As I have written previously, CIOs across the US have been pointing out to me that both opportunities and expectations for medical records storage, access, and delivery - particularly with regards to cloud storage - are at an all-time high. More electronic health records (EHRs) must be stored and delivered faster and with greater stability and usability (and they'd love it if it could be done cheaper too).Just recently, a number of clinicians told me that they were dissatisfied with the results of an EHR rollout project. I asked them what their criteria was to determine success. Their answer was that they had hoped to earn more money, get home an hour earlier, and be less stressed. This sounds good - but..
The Cloud does not solve every problem, whether related to healthcare information technology or otherwise, but it does significantly improve access to medical records, reduce CAPEX (capital expenditures), and enable health data management support (e.g. IT) to focus more on optimization than procurement.
One of my main tasks is to oversee several hundred physical servers in data centers across the US. They are operated by BIDMC and other hospitals. The lease on the building that houses our primary data center and all the H/W there, expires in a couple of years. I'm pretty optimistic, that by the time that happens, and we need to move out, we will not need to rebuild or operate our own data center elsewhere. By then, we'll have already embraced the public Cloud.
Between Embracing the Cloud and Being Embraced by It
Many companies talk about moving their healthcare information management system to the public Cloud. An attorney acquaintance, however, recently asked me if people are actually reading the fine print? To securely and efficiently upgrade and transfer a legacy healthcare data storage system from the data center to the Cloud requires meticulous planning.
Let me break down some of the key critical issues that need to be dealt with.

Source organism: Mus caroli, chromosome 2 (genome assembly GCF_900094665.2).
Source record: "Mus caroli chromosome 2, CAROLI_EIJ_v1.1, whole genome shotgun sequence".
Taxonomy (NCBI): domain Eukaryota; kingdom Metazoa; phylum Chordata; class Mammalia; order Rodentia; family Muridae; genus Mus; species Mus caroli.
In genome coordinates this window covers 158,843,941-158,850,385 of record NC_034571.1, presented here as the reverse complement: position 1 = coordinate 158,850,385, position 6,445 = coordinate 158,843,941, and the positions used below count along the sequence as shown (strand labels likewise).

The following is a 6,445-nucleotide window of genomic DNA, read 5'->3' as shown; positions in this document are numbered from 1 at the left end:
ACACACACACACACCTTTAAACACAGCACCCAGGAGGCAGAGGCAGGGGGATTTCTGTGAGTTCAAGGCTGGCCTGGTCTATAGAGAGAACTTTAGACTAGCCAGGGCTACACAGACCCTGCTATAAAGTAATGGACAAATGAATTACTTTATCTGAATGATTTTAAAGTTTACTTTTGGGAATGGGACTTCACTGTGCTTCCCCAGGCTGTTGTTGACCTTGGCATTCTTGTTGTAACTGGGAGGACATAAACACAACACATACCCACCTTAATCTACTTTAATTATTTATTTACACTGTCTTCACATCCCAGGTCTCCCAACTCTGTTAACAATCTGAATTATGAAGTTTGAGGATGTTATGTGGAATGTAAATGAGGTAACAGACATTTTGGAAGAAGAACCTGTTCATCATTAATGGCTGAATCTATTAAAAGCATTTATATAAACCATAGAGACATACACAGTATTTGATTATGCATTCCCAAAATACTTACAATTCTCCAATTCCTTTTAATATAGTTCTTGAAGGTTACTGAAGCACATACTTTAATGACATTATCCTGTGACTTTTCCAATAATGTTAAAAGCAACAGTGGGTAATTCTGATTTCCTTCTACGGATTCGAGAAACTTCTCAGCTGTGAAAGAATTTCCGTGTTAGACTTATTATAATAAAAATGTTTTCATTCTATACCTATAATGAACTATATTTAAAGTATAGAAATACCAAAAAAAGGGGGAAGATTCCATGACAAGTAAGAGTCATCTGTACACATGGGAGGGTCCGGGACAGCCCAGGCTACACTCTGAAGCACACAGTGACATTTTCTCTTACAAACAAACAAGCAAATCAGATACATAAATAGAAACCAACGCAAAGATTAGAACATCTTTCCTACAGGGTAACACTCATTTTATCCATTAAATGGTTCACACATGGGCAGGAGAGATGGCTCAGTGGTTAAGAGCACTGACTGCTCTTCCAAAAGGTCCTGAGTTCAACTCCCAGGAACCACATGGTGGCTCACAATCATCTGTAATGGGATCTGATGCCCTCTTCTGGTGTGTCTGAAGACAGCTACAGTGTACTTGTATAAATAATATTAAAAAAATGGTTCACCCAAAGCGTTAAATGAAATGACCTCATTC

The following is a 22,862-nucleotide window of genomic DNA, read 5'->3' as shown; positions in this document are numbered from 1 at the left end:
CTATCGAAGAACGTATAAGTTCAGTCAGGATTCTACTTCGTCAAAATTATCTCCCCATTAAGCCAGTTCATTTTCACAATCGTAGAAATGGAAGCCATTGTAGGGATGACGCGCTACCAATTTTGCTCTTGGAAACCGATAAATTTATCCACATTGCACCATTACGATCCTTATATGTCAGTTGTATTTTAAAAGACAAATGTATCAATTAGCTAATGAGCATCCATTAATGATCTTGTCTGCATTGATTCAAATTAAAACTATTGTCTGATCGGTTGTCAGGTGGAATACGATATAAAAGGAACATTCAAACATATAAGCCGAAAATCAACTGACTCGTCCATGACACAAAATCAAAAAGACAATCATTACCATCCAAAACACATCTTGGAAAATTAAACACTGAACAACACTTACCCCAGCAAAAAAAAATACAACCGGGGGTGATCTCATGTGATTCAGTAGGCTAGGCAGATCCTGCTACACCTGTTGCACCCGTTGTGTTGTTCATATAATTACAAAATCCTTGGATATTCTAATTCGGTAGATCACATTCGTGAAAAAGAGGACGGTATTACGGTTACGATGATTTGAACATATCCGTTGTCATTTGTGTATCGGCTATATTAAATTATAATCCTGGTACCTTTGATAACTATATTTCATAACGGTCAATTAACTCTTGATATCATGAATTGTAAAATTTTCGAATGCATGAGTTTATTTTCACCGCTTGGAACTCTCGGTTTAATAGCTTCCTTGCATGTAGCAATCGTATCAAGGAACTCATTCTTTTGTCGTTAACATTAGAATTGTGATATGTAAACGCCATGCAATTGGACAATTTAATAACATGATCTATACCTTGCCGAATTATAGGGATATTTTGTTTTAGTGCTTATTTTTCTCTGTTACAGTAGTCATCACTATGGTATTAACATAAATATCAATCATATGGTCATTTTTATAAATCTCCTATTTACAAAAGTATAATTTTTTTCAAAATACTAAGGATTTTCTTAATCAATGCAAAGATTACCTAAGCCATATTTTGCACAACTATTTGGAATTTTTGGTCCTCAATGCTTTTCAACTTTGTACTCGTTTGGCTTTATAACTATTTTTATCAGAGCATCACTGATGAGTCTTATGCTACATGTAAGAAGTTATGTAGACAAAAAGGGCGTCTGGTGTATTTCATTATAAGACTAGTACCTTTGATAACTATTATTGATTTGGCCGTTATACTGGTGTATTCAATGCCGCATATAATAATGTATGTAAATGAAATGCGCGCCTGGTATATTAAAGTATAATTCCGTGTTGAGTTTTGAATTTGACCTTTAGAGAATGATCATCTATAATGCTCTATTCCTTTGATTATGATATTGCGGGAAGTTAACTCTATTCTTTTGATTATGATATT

- Technical and Logistic Concerns
- Data Security Concerns
- Legal Concerns
Technical and Logistic Concerns
At the technical level, you need to understand what exactly it is that you are buying, and how that supports and advances your healthcare information systems needs.
Here are some types of Cloud offerings that I've organized for you:
- Infrastructure as a service: All your healthcare datasets are remotely hosted
- Platform as a service: The apps you use all run remotely on someone else's Software Development Kit (SDK)
- Software as a service: You buy transactions run by someone else
- Outcomes as a service: You pay for a result to be realized
Each of these approaches requires the following from the Cloud hosting vendor:
- Service Level Agreements (SLAs) that detail what happens if the technology fails
- Detailed disaster recovery contingency plans
- Local replication to ensure business continuity if there is an Internet outage (such as a denial of service attack)
- A solid -back-up plan- (in both senses): the ability to reclaim your data should the hosting arrangement not work out (who owns the data?) and a plan to return to some other temporary working arrangement to be able to continue working - until a new, permanent solution is found
Network security concerns are a major headache to avoid. You'll want to assess the Cloud hosting vendor's security levels, strategies and survivability, in case of a major malicious attack or other system breakdown. This can be carried out by an independent audit of the Cloud hosting vendor.